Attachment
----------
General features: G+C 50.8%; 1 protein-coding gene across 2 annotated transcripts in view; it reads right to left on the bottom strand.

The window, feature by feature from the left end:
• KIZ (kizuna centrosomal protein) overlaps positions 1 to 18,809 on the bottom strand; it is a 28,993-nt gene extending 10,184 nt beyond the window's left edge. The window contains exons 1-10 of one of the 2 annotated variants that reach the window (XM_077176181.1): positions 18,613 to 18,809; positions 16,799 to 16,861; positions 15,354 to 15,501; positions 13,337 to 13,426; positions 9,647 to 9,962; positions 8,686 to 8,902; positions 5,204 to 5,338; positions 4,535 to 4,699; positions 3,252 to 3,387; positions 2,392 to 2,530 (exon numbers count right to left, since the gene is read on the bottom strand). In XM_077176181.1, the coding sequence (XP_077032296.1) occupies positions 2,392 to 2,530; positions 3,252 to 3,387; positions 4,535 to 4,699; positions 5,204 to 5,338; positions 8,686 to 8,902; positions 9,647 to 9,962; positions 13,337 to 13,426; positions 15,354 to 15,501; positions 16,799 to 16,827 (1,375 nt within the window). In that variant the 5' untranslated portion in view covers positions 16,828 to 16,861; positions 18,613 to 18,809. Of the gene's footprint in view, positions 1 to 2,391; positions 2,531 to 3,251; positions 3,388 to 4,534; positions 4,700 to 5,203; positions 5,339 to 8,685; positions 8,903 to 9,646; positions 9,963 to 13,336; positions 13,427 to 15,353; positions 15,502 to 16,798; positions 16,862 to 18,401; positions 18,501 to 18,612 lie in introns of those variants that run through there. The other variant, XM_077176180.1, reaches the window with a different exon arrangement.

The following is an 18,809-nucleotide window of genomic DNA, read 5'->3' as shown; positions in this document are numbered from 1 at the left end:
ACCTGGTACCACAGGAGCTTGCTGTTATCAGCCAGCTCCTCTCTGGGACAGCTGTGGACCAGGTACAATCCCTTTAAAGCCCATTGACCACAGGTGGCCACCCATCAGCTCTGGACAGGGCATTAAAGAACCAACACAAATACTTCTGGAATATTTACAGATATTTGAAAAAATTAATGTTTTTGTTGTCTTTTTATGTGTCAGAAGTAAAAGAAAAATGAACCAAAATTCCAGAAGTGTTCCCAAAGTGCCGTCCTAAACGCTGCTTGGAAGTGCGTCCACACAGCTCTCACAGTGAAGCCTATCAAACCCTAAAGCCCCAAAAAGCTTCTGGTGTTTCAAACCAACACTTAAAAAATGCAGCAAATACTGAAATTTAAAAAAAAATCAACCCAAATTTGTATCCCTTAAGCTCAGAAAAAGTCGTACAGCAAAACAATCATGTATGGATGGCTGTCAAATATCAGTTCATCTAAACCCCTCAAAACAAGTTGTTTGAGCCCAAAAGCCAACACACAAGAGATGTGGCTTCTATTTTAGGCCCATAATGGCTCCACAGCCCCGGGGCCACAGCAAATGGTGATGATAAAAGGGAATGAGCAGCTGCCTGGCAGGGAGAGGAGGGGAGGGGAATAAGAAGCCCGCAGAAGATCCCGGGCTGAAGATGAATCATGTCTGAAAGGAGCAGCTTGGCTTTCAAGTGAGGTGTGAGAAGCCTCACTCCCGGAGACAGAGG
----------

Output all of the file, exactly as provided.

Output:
General features: G+C 50.8%; 1 protein-coding gene across 2 annotated transcripts in view; it reads right to left on the bottom strand.

The window, feature by feature from the left end:
• KIZ (kizuna centrosomal protein) overlaps positions 1 to 18,809 on the bottom strand; it is a 28,993-nt gene extending 10,184 nt beyond the window's left edge. The window contains exons 1-10 of one of the 2 annotated variants that reach the window (XM_077176181.1): positions 18,613 to 18,809; positions 16,799 to 16,861; positions 15,354 to 15,501; positions 13,337 to 13,426; positions 9,647 to 9,962; positions 8,686 to 8,902; positions 5,204 to 5,338; positions 4,535 to 4,699; positions 3,252 to 3,387; positions 2,392 to 2,530 (exon numbers count right to left, since the gene is read on the bottom strand). In XM_077176181.1, the coding sequence (XP_077032296.1) occupies positions 2,392 to 2,530; positions 3,252 to 3,387; positions 4,535 to 4,699; positions 5,204 to 5,338; positions 8,686 to 8,902; positions 9,647 to 9,962; positions 13,337 to 13,426; positions 15,354 to 15,501; positions 16,799 to 16,827 (1,375 nt within the window). In that variant the 5' untranslated portion in view covers positions 16,828 to 16,861; positions 18,613 to 18,809. Of the gene's footprint in view, positions 1 to 2,391; positions 2,531 to 3,251; positions 3,388 to 4,534; positions 4,700 to 5,203; positions 5,339 to 8,685; positions 8,903 to 9,646; positions 9,963 to 13,336; positions 13,427 to 15,353; positions 15,502 to 16,798; positions 16,862 to 18,401; positions 18,501 to 18,612 lie in introns of those variants that run through there. The other variant, XM_077176180.1, reaches the window with a different exon arrangement.

The following is an 18,809-nucleotide window of genomic DNA, read 5'->3' as shown; positions in this document are numbered from 1 at the left end:
ACCTGGTACCACAGGAGCTTGCTGTTATCAGCCAGCTCCTCTCTGGGACAGCTGTGGACCAGGTACAATCCCTTTAAAGCCCATTGACCACAGGTGGCCACCCATCAGCTCTGGACAGGGCATTAAAGAACCAACACAAATACTTCTGGAATATTTACAGATATTTGAAAAAATTAATGTTTTTGTTGTCTTTTTATGTGTCAGAAGTAAAAGAAAAATGAACCAAAATTCCAGAAGTGTTCCCAAAGTGCCGTCCTAAACGCTGCTTGGAAGTGCGTCCACACAGCTCTCACAGTGAAGCCTATCAAACCCTAAAGCCCCAAAAAGCTTCTGGTGTTTCAAACCAACACTTAAAAAATGCAGCAAATACTGAAATTTAAAAAAAAATCAACCCAAATTTGTATCCCTTAAGCTCAGAAAAAGTCGTACAGCAAAACAATCATGTATGGATGGCTGTCAAATATCAGTTCATCTAAACCCCTCAAAACAAGTTGTTTGAGCCCAAAAGCCAACACACAAGAGATGTGGCTTCTATTTTAGGCCCATAATGGCTCCACAGCCCCGGGGCCACAGCAAATGGTGATGATAAAAGGGAATGAGCAGCTGCCTGGCAGGGAGAGGAGGGGAGGGGAATAAGAAGCCCGCAGAAGATCCCGGGCTGAAGATGAATCATGTCTGAAAGGAGCAGCTTGGCTTTCAAGTGAGGTGTGAGAAGCCTCACTCCCGGAGACAGAGG